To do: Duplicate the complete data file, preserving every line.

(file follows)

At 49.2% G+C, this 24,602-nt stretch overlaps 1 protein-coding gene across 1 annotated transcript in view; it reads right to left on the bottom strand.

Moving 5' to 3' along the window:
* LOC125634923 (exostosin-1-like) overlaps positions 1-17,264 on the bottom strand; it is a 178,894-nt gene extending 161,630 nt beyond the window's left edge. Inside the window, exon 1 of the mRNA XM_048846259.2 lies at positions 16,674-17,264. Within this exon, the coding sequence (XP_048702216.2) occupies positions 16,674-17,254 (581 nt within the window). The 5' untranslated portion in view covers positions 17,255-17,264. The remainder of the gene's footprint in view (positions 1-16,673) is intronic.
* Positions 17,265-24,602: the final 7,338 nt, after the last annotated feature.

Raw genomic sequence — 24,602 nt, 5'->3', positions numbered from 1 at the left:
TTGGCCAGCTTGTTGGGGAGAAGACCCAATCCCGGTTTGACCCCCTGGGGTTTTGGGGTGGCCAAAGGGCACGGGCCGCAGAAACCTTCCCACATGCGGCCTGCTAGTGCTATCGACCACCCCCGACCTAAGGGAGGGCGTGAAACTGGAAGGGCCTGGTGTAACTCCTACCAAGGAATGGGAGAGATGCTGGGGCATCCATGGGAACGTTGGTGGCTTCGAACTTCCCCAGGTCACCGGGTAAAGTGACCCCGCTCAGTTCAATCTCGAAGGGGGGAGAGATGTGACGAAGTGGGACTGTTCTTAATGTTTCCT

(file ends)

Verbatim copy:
At 49.2% G+C, this 24,602-nt stretch overlaps 1 protein-coding gene across 1 annotated transcript in view; it reads right to left on the bottom strand.

Moving 5' to 3' along the window:
* LOC125634923 (exostosin-1-like) overlaps positions 1-17,264 on the bottom strand; it is a 178,894-nt gene extending 161,630 nt beyond the window's left edge. Inside the window, exon 1 of the mRNA XM_048846259.2 lies at positions 16,674-17,264. Within this exon, the coding sequence (XP_048702216.2) occupies positions 16,674-17,254 (581 nt within the window). The 5' untranslated portion in view covers positions 17,255-17,264. The remainder of the gene's footprint in view (positions 1-16,673) is intronic.
* Positions 17,265-24,602: the final 7,338 nt, after the last annotated feature.

Raw genomic sequence — 24,602 nt, 5'->3', positions numbered from 1 at the left:
TTGGCCAGCTTGTTGGGGAGAAGACCCAATCCCGGTTTGACCCCCTGGGGTTTTGGGGTGGCCAAAGGGCACGGGCCGCAGAAACCTTCCCACATGCGGCCTGCTAGTGCTATCGACCACCCCCGACCTAAGGGAGGGCGTGAAACTGGAAGGGCCTGGTGTAACTCCTACCAAGGAATGGGAGAGATGCTGGGGCATCCATGGGAACGTTGGTGGCTTCGAACTTCCCCAGGTCACCGGGTAAAGTGACCCCGCTCAGTTCAATCTCGAAGGGGGGAGAGATGTGACGAAGTGGGACTGTTCTTAATGTTTCCT